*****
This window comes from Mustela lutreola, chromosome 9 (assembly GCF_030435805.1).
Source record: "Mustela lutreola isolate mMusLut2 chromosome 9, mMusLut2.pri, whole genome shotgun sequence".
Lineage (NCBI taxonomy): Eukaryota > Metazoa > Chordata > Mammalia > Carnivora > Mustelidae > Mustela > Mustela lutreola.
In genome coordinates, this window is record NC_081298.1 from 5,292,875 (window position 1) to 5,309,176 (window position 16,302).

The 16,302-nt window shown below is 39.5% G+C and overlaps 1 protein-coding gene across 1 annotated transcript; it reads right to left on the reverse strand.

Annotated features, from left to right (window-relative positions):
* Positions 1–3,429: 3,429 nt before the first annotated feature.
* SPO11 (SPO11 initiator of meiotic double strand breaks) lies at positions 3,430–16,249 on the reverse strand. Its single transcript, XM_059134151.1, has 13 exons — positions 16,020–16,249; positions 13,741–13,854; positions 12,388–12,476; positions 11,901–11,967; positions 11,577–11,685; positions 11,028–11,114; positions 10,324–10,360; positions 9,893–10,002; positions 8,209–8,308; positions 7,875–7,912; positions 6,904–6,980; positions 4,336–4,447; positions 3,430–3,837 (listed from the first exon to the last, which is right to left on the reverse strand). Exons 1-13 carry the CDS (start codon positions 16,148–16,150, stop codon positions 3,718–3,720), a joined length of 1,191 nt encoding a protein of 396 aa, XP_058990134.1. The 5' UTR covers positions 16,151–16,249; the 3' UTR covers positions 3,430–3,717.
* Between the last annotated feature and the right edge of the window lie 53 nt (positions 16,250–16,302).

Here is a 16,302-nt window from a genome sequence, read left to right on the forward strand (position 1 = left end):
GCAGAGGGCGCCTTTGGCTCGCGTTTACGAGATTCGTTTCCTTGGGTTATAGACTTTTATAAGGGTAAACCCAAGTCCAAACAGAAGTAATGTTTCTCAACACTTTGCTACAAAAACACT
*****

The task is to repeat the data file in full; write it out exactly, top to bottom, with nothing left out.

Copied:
This window comes from Mustela lutreola, chromosome 9 (assembly GCF_030435805.1).
Source record: "Mustela lutreola isolate mMusLut2 chromosome 9, mMusLut2.pri, whole genome shotgun sequence".
Lineage (NCBI taxonomy): Eukaryota > Metazoa > Chordata > Mammalia > Carnivora > Mustelidae > Mustela > Mustela lutreola.
In genome coordinates, this window is record NC_081298.1 from 5,292,875 (window position 1) to 5,309,176 (window position 16,302).

The 16,302-nt window shown below is 39.5% G+C and overlaps 1 protein-coding gene across 1 annotated transcript; it reads right to left on the reverse strand.

Annotated features, from left to right (window-relative positions):
* Positions 1–3,429: 3,429 nt before the first annotated feature.
* SPO11 (SPO11 initiator of meiotic double strand breaks) lies at positions 3,430–16,249 on the reverse strand. Its single transcript, XM_059134151.1, has 13 exons — positions 16,020–16,249; positions 13,741–13,854; positions 12,388–12,476; positions 11,901–11,967; positions 11,577–11,685; positions 11,028–11,114; positions 10,324–10,360; positions 9,893–10,002; positions 8,209–8,308; positions 7,875–7,912; positions 6,904–6,980; positions 4,336–4,447; positions 3,430–3,837 (listed from the first exon to the last, which is right to left on the reverse strand). Exons 1-13 carry the CDS (start codon positions 16,148–16,150, stop codon positions 3,718–3,720), a joined length of 1,191 nt encoding a protein of 396 aa, XP_058990134.1. The 5' UTR covers positions 16,151–16,249; the 3' UTR covers positions 3,430–3,717.
* Between the last annotated feature and the right edge of the window lie 53 nt (positions 16,250–16,302).

Here is a 16,302-nt window from a genome sequence, read left to right on the forward strand (position 1 = left end):
GCAGAGGGCGCCTTTGGCTCGCGTTTACGAGATTCGTTTCCTTGGGTTATAGACTTTTATAAGGGTAAACCCAAGTCCAAACAGAAGTAATGTTTCTCAACACTTTGCTACAAAAACACT